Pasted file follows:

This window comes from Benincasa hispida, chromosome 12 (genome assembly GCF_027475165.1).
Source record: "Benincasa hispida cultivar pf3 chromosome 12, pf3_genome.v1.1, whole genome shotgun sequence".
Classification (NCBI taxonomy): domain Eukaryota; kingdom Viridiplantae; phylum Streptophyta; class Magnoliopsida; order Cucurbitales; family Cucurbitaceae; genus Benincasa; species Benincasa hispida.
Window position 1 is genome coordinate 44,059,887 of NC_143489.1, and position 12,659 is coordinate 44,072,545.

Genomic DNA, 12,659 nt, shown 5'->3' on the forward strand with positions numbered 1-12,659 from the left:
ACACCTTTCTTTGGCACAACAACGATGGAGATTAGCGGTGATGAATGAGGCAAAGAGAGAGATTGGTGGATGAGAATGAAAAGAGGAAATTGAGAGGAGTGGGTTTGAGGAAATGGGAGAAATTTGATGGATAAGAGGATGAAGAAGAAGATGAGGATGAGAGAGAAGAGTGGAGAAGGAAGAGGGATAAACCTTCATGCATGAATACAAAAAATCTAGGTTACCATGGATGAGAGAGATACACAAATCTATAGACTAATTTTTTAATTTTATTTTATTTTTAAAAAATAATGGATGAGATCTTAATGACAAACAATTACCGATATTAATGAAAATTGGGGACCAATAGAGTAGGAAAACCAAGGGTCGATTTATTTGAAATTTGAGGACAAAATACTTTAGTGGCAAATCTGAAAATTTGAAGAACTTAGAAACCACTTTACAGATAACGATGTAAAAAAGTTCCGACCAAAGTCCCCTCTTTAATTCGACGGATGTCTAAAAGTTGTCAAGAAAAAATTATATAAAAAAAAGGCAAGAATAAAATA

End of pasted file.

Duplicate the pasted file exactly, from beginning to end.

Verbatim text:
This window comes from Benincasa hispida, chromosome 12 (genome assembly GCF_027475165.1).
Source record: "Benincasa hispida cultivar pf3 chromosome 12, pf3_genome.v1.1, whole genome shotgun sequence".
Classification (NCBI taxonomy): domain Eukaryota; kingdom Viridiplantae; phylum Streptophyta; class Magnoliopsida; order Cucurbitales; family Cucurbitaceae; genus Benincasa; species Benincasa hispida.
Window position 1 is genome coordinate 44,059,887 of NC_143489.1, and position 12,659 is coordinate 44,072,545.

Genomic DNA, 12,659 nt, shown 5'->3' on the forward strand with positions numbered 1-12,659 from the left:
ACACCTTTCTTTGGCACAACAACGATGGAGATTAGCGGTGATGAATGAGGCAAAGAGAGAGATTGGTGGATGAGAATGAAAAGAGGAAATTGAGAGGAGTGGGTTTGAGGAAATGGGAGAAATTTGATGGATAAGAGGATGAAGAAGAAGATGAGGATGAGAGAGAAGAGTGGAGAAGGAAGAGGGATAAACCTTCATGCATGAATACAAAAAATCTAGGTTACCATGGATGAGAGAGATACACAAATCTATAGACTAATTTTTTAATTTTATTTTATTTTTAAAAAATAATGGATGAGATCTTAATGACAAACAATTACCGATATTAATGAAAATTGGGGACCAATAGAGTAGGAAAACCAAGGGTCGATTTATTTGAAATTTGAGGACAAAATACTTTAGTGGCAAATCTGAAAATTTGAAGAACTTAGAAACCACTTTACAGATAACGATGTAAAAAAGTTCCGACCAAAGTCCCCTCTTTAATTCGACGGATGTCTAAAAGTTGTCAAGAAAAAATTATATAAAAAAAAGGCAAGAATAAAATA